Ozark Howler

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Ozark Howler
Sub groupingLocal Legend
Other name(s)Ozark Black Howler, Black Howler, Mountain Howler, Night Howler, Devil Cat, Hoo-Hoo, Nightshade Bear
CountryUnited States
Ozark Howler
Standard depiction of Ozark Howler
Ozark Howler Watercolor Painting

The Ozark Howler is a mythological creature that is purported to live in remote areas in Arkansas, Missouri, Oklahoma and Texas.

The Ozark Howler is typically described as being bear sized, with a thick body, stocky legs, and black shaggy hair, and as sometimes having horns;[1] the eyes of the Ozark Howler are said to glow red, even when there is no external light for them to reflect[2]. Its cry is often described as being a combination of a wolf's howl and an elk's bugle, it has often been rumored to be a death omen to those who see this creature. [3]

Anthropologists have speculated that the creature might be a misidentified or unrecognized big cat.[4] Historians have speculated that the creature might be a cultural variant of the dark dogs of death found in British folklore. [5]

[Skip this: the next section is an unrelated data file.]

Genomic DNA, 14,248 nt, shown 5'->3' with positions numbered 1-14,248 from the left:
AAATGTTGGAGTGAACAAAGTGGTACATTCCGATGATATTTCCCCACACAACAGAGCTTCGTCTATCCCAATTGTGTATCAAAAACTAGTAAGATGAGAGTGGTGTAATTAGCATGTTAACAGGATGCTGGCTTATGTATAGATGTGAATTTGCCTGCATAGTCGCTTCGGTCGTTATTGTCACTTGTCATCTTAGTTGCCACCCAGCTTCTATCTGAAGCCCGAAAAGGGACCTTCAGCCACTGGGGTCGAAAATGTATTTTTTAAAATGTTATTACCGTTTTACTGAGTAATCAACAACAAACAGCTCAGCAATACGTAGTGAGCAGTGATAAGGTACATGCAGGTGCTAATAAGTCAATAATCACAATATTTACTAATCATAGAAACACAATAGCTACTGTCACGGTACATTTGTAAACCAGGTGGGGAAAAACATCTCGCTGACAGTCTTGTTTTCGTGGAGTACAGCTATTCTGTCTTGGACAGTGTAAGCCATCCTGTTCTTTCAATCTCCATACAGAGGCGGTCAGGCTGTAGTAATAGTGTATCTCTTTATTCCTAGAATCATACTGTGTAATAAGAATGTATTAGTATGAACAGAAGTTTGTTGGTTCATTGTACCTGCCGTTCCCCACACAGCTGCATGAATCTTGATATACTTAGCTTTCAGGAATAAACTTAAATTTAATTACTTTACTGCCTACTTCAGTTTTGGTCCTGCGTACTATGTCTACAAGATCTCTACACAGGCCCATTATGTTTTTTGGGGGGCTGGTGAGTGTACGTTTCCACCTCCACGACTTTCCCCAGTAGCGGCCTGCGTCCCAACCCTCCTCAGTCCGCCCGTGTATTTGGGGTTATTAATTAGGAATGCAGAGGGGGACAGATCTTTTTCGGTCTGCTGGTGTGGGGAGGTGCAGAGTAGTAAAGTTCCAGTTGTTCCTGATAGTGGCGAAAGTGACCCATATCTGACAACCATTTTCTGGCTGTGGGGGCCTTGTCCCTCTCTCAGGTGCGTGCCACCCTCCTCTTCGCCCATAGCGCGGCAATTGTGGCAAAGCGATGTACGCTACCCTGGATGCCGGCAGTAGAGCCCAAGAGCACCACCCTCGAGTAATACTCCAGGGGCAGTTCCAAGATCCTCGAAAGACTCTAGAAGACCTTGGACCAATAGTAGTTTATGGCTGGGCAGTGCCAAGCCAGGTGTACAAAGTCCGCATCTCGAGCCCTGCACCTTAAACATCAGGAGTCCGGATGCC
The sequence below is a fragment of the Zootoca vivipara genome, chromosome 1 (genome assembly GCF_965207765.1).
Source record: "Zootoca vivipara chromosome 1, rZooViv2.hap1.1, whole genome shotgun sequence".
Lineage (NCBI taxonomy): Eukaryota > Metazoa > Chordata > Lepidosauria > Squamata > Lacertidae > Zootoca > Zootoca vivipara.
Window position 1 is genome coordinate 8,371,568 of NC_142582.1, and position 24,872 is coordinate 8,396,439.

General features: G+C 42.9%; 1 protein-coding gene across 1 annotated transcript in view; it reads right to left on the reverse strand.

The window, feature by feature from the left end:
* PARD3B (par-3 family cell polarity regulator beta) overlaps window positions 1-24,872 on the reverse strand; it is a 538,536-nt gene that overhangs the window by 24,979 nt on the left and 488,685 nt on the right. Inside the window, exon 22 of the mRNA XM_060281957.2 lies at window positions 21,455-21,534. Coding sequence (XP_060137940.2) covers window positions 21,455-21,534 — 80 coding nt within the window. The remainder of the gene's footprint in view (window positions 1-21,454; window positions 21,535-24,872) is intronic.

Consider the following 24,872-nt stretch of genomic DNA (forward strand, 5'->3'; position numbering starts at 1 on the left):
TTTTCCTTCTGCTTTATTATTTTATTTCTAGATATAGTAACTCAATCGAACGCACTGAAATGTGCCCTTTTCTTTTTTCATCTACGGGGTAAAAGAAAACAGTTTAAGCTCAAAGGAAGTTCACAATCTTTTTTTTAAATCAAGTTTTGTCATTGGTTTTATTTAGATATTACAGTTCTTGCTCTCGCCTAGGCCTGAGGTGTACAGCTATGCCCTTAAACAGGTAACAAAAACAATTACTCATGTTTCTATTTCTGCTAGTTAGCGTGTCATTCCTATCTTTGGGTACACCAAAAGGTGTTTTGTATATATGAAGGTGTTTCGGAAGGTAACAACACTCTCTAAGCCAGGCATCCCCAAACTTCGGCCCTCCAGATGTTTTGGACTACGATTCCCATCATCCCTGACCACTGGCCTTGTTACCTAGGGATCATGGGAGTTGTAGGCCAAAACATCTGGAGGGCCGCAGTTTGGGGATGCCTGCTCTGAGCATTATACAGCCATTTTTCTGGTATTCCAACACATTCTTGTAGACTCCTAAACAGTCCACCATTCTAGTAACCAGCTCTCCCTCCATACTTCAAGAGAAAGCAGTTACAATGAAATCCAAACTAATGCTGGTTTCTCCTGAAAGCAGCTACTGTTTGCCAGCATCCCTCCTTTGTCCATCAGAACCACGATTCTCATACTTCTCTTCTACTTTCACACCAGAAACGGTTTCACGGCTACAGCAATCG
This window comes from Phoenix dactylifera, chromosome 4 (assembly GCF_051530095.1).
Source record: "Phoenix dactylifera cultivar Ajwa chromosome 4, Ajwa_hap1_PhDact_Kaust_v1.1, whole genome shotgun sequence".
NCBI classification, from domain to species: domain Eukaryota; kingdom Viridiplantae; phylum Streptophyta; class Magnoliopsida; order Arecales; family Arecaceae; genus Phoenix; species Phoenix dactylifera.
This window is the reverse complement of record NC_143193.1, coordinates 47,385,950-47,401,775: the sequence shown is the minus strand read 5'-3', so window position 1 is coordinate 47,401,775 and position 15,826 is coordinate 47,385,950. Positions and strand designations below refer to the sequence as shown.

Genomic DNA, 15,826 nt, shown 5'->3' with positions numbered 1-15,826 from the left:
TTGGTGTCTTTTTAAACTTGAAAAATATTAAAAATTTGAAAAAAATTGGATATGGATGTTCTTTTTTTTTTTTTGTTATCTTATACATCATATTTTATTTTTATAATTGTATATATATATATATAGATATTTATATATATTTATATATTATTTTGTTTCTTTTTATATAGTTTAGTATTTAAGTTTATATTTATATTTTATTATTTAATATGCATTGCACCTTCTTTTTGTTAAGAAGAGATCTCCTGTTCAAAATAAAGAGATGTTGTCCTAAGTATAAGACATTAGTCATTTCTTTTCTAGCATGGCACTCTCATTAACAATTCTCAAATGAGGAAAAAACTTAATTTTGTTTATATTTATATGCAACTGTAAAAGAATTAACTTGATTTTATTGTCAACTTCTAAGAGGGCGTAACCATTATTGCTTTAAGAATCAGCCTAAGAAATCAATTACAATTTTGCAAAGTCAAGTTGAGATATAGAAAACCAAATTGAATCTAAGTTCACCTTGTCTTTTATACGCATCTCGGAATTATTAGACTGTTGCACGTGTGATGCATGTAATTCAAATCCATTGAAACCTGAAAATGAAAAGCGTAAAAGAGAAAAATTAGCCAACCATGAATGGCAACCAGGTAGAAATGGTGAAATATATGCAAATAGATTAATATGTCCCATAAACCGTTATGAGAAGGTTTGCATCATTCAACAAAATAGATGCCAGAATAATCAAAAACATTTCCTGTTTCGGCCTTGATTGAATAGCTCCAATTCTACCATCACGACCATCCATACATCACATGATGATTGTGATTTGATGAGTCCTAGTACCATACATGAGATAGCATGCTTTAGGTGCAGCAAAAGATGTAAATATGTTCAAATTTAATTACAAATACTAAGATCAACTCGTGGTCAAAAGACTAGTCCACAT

Ozark Howler in art[edit]

Going beyond its roots in the traditional regional culture of the Ozark Mountains, the Ozark Howler has become a character in popular culture; as a result, artworks in many forms have been produced with the Ozark Howler as their inspiration.

In 2016, artist Helen Hawley produced a 12 inch monocolor fine art print of the Ozark Howler[6]. In 2014, Aliene De Souza Howell created a linocut of the Ozark Howler and sold it to benefit charitable causes[7]. Joshua Wolf has crafted the Ozark Howler as a foldable paper toy[8]; the Ozark Howler was the subject of a 2018 Inktober challenge on social media that resulted in the proliferation of images of the beast[9].

Two popular music bands have worked under the name Ozark Howler: The Ozark Howlers from Fayetteville, Arkansas[10], and Ozark Howler from London, England[11]. In addition, a band of musicians from Columbia, Missouri has adopted the name Boone Howlers, in reference to legends of the Ozark Howler from Boone County, where a natural spring called Devil's Den has traditionally been associated with the Ozark Howler. "Like the Ozark Howler, the Boone Howlers are sometimes hard to catch, but seeing them live is an unforgettable experience," the band writes[12].